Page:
After the army deposed the country’s newly elected government in a coup last week, a prominent Singapore businessman said he would withdraw his investment in a tobacco company linked to the Myanmar military.
In a statement on Tuesday, February 9, Lim Kaling, co-founder and director of Hong Kong-listed gaming group Razer, said he was a minority shareholder in Virginia Tobacco Company through RMH Singapore Pte Ltd, which owns 49 percent of the Myanmar company.
According to a 2019 United Nations report, the remainder of Virginia Tobacco is owned by Myanmar Economic Holdings Limited (MEHL), one of two conglomerates controlled by the military in the world.
“Recent events there [in Myanmar] cause me grave concern,” Lim said in the emailed statement, which followed an online petition calling on him to cut his exposure.
Lim said he was “exploring options for the responsible disposal” of his one-third stake in RMH, his only remaining Myanmar investment, but gave no timeframe.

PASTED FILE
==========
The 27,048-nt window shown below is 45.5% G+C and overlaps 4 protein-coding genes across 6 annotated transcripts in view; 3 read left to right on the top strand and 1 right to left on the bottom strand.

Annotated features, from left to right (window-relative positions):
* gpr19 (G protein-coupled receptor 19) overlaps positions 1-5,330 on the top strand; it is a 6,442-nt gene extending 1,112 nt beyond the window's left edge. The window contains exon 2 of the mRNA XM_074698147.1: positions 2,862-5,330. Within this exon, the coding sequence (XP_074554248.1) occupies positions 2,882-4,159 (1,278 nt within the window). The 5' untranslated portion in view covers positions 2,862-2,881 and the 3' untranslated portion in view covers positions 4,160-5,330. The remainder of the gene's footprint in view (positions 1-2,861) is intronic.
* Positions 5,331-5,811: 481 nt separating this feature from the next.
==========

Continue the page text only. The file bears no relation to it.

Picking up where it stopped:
After the February 1 coup, foreign companies with investments in Myanmar have come under increased scrutiny. Kirin Holdings, the Japanese drinks giant, scrapped its beer partnership last week, which tied it to MEHL.
MEHL’s subsidiary scores cover a variety of industries, from ruby and jade mining to tourism and banking, and, according to the UN report, the conglomerate is owned and influenced by senior military figures, including Commander-in-Chief Min Aung Hlaing.
In recent years, Singapore has been Myanmar’s largest source of foreign investment, according to reports from both governments.
Lim’s announcement came after an online petition initiated by the Justice for Myanmar activist group urged Razer to expel Lim from its board if he did not end his business links with the military in Myanmar.
In his speech, which received 851 signatories, Lim did not respond to the petition, but the activist group declared a win.
“He heard our voices and acted. Thanks to all who signed. Keep up the fight,” the group said in a Twitter post. Amnesty International, along with other firms, including South Korea’s POSCO, has also called on RMH to sever its Myanmar ties.